Widow of longtime Madoff investor to return money
Friday, December 17, 2010; 10:54 PM
Before his death, Jeffry M. Picower had benefited more than anyone from Bernard Madoff's fraud. A longtime investor with the disgraced money manager, he had withdrawn more than $7 billion in other people's money before the Ponzi scheme was revealed in December 2008. And federal prosecutors, securities regulators and the Internal Revenue Service were investigating whether he was complicit in the fraud.
Twenty-four stories above Manhattan, in a law office just one block from Madoff's old headquarters, his widow, Barbara Picower, had a decision to make about what to do with the fortune that had been amassed by her husband, a financier and philanthropist.
He was gone, having drowned in the swimming pool of their Palm Beach home after suffering a heart attack in October 2009.
Barbara Picower was told by her lawyers they could successfully preserve most of his wealth by fighting for it in court - perhaps all but $2 billion.
But about three months ago, she told them she wanted to give back all the money they made made through the Madoff fraud.
On Friday, Picower agreed to turn over $7.2 billion to Madoff's victims, the largest settlement to date related to the scheme.
When combined with other Madoff-related settlements, the Picower agreement brings Madoff's victims halfway toward being fully compensated for their losses in the scheme, according to officials overseeing the victims fund.
"We will return every penny received from almost 35 years of investing with Bernard Madoff," Picower said in a statement.
"I am deeply saddened by the tragic impact it continues to have on the lives of its victims. It is my hope that this settlement will ease that suffering."
The vast majority of the money being returned to Madoff investors would have otherwise gone to charitable groups. And neither Picower nor her family is left wanting by the settlement. She will receive $200 million from her husband's estate, their only daughter will receive $25 million and a collection of close family friends and charitable associations will receive $25 million - all money unrelated to the Madoff case, according to her lawyer.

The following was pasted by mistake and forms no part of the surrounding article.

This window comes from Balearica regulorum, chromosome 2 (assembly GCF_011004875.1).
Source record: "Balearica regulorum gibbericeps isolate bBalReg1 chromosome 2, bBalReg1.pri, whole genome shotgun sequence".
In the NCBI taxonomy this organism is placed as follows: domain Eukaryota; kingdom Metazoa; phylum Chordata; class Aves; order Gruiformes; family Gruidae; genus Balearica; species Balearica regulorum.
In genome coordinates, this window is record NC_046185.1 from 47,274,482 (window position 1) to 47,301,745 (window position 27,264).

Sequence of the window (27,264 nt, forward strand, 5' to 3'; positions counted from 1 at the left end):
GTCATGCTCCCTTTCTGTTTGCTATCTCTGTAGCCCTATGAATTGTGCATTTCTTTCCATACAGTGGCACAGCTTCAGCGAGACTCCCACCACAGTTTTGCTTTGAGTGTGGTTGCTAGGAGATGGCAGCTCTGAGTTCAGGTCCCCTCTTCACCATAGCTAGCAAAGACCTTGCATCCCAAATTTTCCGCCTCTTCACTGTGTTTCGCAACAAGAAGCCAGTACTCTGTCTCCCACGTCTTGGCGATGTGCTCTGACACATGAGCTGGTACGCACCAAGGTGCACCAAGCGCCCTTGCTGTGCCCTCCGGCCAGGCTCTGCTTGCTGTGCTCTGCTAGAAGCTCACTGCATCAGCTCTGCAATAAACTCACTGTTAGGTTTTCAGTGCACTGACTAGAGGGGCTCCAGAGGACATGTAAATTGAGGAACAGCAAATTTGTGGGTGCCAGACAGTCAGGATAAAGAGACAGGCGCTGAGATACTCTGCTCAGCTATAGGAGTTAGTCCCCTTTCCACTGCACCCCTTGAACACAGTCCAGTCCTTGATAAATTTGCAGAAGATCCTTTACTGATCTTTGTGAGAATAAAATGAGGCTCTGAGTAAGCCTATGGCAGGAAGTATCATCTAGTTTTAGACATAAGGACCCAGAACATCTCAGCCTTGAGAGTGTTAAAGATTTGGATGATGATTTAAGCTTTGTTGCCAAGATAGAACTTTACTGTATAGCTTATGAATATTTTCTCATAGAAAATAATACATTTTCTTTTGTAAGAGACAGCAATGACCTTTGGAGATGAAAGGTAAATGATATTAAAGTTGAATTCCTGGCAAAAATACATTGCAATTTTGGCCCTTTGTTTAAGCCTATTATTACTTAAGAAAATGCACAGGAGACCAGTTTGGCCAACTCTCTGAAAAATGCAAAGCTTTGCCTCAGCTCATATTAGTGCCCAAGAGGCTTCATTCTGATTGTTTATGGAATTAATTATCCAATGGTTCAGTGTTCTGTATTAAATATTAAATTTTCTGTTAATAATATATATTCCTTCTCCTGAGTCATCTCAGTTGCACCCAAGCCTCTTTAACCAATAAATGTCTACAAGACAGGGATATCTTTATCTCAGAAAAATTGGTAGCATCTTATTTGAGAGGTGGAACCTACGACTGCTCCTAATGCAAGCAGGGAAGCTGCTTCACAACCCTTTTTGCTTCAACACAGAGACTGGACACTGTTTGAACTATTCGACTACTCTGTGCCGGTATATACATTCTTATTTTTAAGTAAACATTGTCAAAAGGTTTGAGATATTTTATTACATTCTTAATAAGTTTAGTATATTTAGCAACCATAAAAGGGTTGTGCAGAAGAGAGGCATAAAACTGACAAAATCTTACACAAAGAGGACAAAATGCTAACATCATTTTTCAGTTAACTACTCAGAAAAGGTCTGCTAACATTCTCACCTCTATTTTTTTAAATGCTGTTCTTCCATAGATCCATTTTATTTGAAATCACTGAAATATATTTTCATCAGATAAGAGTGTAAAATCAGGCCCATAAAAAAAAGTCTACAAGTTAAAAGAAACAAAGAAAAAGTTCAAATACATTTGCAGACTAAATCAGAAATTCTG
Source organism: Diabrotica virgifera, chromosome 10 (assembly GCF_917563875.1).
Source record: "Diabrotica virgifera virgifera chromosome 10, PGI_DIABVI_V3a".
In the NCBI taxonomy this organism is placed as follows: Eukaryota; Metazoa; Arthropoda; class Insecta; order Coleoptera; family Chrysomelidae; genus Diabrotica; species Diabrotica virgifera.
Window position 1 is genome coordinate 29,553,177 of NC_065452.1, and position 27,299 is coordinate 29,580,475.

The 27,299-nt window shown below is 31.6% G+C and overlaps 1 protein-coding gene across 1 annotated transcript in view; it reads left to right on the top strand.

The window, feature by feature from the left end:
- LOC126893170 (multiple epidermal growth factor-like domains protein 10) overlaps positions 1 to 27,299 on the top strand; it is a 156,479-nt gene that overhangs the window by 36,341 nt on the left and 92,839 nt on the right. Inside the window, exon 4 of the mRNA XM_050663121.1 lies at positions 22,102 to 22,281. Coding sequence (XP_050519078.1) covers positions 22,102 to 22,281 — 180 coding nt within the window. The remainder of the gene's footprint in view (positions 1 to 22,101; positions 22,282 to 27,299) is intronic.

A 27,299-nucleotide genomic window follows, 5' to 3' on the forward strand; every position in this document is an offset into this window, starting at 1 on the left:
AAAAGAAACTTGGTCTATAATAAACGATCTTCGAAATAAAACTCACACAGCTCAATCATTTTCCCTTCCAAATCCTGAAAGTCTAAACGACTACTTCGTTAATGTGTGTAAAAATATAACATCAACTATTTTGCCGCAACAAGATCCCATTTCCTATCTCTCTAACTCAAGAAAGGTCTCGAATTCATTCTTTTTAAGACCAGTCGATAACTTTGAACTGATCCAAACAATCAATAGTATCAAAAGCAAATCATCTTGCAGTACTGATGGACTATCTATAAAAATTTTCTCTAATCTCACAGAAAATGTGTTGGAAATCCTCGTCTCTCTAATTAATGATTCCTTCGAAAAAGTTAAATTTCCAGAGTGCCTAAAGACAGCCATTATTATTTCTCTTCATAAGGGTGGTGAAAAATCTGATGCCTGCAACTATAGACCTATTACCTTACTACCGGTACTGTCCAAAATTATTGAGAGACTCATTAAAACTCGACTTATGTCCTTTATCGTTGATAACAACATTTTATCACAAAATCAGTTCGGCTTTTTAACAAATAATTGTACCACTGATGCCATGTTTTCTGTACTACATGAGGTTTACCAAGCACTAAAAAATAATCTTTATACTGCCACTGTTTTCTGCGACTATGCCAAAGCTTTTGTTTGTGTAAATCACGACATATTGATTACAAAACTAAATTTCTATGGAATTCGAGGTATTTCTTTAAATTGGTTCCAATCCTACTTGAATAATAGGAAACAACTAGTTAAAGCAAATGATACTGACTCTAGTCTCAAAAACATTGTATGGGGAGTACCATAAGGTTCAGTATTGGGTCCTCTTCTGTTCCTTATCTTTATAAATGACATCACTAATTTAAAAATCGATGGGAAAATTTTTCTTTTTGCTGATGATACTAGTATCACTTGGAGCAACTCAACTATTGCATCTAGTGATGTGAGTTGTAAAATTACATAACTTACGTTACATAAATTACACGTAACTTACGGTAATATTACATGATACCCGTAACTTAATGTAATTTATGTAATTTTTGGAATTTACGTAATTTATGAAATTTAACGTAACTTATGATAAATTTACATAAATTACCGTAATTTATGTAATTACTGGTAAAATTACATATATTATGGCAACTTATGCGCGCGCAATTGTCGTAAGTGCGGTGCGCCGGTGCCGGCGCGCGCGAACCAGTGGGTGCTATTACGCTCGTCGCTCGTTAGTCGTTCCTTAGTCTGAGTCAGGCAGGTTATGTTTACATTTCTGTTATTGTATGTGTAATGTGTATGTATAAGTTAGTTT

An unspecified amount will go to fund a new philanthropic foundation. The Picowers shuttered their last foundation, which backed causes ranging from Alzheimer's disease research to the nonprofit anti-poverty group Harlem Children's Zone, after the disclosure of the Madoff fraud.
"Barbara Picower has done the right thing," said Preet Bharara, the top federal prosecutor in Manhattan, who is investigating Madoff accomplices.
Irving Picard, a federally appointed lawyer overseeing the process of compensating Madoff victims, acknowledged that while he had earlier suspected that Jeffry Picower "might have or should have known of Mr. Madoff's fraud," he had concluded that "there is no basis to pursue the complaint."
Picard has sued hundreds of investors to reclaim money on behalf of victims.
This month, he sued Vienna-based Bank Medici and its founder Sonja Kohn and dozens of other groups seeking $19.6 billion.
The Madoff fraud was the largest Ponzi scheme in history, wiping out tens of billions of dollars of wealth for thousands of investors, including the elderly, universities and philanthropic groups.
Madoff is serving a 150-year prison sentence. His son, Mark Madoff, committed suicide last Saturday.
In an interview, William Zabel, the Picowers' longtime lawyer, said it was "extremely important" for Barbara Picower to see her husband's name be cleared if she were going to settle.
He said with the death of her husband, "she concentrated her energy even more in doing charitable work."
"It was becoming more and more stressful with all the confrontation with" different authorities, he said.
She wanted to give all the money back "so nobody could say that they kept any of it and so she get on with life."
Zabel said Barbara Picower was a private person and would not be giving any interviews.